28. Jesus Christ, as Only-begotten Son of God, possesses divine glory for all eternity; but while He is on earth this glory is veiled and hidden behind His holy human nature (cf. 17:5; Philippians 2:7). It only shows itself on a few occasions, such as when He performs miracles (cf. 2:11) or at the Transfiguration (cf. Matthew 17:1-8 and paragraph). Now, through His death, resurrection and ascension into Heaven Jesus will be glorified--in His body also--as He returns to the Father and enters into His glory. Therefore, His departure from this world should be a source of joy for His disciples; but they do not properly understand what He is saying, and they are saddened because they are more aware of the Master being physically separated from them than the glory which awaits Him.

When Jesus says that the Father is greater than He, He is thinking about His human nature; as man Jesus is going to be glorified, ascending as He does to the right hand of the Father. Jesus Christ "is equal to the Father in His dignity, less than the Father in His humanity" ("Athanasian Creed"). St. Augustine exhorts us to "acknowledge the twofold nature of Christ--the divine, by which He is equal to the Father; the human, by which He is less than the Father. But the one and the other are together not two, but one Christ' ("In Ioann. Evang.", 78, 3). However, although the Father and the Son are equal in nature, eternity and dignity, our Lord's words can also be understood by taking "greater" to refer to His origin: only the Father is "beginning without beginning", whereas the Son proceeds eternally from the Father by way of a generation which is also eternal. Jesus Christ is God from God, Light from Light, True God from True God (cf. Nicene Creed).

30. Clearly the world is good, for it has been created by God, and God loved it so much that He sent His Only-begotten Son (cf. John 3:16). However, in this passage "world" means all those who reject Christ; and "the ruler of the world" is the devil (cf. John 1:10; 7:7; 15:18-19). The devil opposed the work of Jesus right from the start of His public life when he tempted Him in the desert (cf. Matthew 4:1-11 and paragraph). Now, in the passion, he will apparently overcome Christ. This is the hour of the power of darkness when, availing of Judas' treachery (cf. Luke 22:53; John 13:27), the devil manages to have our Lord arrested and crucified.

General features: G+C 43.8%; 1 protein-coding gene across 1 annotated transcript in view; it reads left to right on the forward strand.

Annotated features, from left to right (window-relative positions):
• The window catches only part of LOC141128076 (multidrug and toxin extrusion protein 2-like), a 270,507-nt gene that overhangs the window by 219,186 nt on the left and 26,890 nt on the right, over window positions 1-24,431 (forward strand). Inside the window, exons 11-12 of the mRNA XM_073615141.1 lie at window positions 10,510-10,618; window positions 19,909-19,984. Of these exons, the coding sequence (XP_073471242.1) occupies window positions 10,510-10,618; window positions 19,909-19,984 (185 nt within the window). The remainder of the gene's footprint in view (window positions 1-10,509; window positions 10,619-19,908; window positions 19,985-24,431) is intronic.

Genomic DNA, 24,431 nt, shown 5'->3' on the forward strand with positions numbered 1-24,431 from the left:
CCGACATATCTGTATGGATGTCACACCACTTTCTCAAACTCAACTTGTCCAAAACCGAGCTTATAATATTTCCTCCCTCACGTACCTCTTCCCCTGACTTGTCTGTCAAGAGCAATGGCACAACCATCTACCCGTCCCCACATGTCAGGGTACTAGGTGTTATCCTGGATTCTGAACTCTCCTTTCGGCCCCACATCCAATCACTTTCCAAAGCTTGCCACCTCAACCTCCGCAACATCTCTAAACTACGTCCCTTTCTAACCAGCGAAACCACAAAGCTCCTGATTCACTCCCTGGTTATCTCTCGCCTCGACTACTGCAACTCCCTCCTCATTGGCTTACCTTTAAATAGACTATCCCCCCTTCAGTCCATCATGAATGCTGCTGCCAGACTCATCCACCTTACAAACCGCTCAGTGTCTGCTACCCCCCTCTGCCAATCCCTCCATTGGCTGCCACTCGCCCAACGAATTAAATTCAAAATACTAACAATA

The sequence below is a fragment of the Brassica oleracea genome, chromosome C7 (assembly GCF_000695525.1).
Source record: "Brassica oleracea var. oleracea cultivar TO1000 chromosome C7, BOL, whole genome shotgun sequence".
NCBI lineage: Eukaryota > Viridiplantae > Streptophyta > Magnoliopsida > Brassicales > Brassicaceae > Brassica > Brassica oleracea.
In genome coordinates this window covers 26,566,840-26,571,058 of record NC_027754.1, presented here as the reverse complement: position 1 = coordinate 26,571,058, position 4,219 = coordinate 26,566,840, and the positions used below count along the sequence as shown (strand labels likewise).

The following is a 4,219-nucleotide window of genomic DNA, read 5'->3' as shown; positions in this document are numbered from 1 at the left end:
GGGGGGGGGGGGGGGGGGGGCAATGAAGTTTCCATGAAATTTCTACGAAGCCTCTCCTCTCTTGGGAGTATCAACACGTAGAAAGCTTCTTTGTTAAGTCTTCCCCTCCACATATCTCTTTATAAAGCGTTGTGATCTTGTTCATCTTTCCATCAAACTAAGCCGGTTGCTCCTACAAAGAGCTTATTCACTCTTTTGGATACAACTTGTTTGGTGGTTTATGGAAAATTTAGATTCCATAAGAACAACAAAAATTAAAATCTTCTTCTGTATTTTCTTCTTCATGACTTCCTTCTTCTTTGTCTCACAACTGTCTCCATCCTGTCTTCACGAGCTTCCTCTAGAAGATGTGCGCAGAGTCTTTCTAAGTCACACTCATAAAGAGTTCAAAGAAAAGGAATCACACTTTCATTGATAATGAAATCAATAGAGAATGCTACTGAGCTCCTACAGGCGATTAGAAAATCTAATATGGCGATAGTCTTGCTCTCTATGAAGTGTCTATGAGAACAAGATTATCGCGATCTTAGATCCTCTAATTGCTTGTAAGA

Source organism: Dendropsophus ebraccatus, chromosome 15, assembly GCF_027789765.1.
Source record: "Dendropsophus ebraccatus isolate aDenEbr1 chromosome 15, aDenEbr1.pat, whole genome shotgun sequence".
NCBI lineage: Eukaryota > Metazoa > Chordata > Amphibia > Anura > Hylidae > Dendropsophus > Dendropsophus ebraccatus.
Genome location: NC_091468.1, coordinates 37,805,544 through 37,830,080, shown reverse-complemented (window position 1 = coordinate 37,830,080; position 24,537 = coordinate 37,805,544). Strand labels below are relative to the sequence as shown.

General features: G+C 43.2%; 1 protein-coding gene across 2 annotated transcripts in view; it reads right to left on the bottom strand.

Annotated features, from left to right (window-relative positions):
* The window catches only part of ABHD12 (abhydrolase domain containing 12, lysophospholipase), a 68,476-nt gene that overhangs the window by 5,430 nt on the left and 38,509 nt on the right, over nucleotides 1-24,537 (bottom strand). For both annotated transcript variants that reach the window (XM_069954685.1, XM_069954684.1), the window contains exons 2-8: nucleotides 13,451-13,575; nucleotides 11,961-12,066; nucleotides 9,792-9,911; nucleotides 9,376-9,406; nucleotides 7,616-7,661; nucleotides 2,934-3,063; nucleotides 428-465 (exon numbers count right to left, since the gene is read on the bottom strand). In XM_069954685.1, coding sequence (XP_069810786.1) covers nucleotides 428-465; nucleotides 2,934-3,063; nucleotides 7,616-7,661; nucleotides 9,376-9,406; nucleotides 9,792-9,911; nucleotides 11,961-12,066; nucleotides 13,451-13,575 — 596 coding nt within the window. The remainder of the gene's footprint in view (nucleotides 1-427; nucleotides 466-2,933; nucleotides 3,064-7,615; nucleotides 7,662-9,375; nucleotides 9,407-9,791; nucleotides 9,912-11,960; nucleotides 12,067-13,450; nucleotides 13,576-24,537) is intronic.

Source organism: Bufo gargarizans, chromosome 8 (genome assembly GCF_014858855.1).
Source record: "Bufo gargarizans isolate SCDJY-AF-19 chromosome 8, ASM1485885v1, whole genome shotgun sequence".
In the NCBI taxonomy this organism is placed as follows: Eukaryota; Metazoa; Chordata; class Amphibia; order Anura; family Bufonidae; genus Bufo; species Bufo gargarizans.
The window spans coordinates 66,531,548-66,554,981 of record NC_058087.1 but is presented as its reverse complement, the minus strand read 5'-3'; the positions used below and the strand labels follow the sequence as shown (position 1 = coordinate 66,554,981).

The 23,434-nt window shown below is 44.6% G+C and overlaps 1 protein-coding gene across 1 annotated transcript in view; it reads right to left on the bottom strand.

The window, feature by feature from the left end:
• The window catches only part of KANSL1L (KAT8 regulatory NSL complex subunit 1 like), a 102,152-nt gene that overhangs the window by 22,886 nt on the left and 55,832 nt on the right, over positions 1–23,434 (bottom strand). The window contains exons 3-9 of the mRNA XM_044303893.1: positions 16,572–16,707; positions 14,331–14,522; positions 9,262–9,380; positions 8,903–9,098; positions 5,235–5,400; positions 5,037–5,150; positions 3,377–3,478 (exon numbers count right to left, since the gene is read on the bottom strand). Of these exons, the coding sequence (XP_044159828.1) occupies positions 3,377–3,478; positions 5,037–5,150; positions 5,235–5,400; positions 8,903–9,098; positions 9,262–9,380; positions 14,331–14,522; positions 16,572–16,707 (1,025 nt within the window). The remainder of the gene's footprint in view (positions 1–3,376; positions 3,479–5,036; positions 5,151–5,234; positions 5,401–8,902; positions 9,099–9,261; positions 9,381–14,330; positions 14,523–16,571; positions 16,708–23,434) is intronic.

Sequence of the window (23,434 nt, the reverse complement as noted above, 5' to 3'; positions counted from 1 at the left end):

Source: "The Navarre Bible: Text and Commentaries". Biblical text taken from the Revised Standard Version and New Vulgate. Commentaries made by members of the Faculty of Theology of the University of Navarre, Spain. Published by Four Courts Press, Kill Lane, Blackrock, Co. Dublin, Ireland. Reprinted with permission from Four Courts Press and Scepter Publishers, the U.S. publisher.

Monday, April 21, 2008

Just for Today, April 22

I am where my thought is; and there often is my thought, where that is which I love. That thing most readily comes to my mind which naturally delights me, or which through custom is pleasing to me. For this reason, Thou who art the truth, hast plainly said:
Where thy treasure is, there also is thy heart (Matt. vi, 21).
If I love heaven, I willingly think on heavenly things.

-Bk. III, ch. xlviii.

Your soul is too noble to become attached to the consolations of this life; you must live in Heaven whilst still on earth, for it is written: Where thy treasure is, there also is thy heart. Is not Jesus your only treasure? As He dwells in Heaven, your heart must dwell there also. Our gentle Saviour has long ago forgotten your failings, He sees only your desire of perfection which rejoices His heart.

I beg of you not to remain at His feet, but to follow the impulse which draws you into His arms, for that is your rightful place. Your last letter tells me more plainly than ever that you may not reach Heaven by any other way than that followed by your little sister.

For more information, see this post.
Adapted from Just For Today(©1943 Burns & Oates)
Nihil Obstat: Reginaldus Phillips, S.T.L.,Censor deputatus
Imprimatur: Edwardus Myers, Vic. Cap.

Thoughts and Counsels - April 22

He who fails to reflect before acting, walks with his eyes shut and advances with danger. He also falls very often, because the eye of reflection does not enable him to see whither his footsteps lead.

-St. Gregory the Great.
From Mary, Help of Christians
Part VI, Thoughts and Counsels of the Saints for Every Day of the Year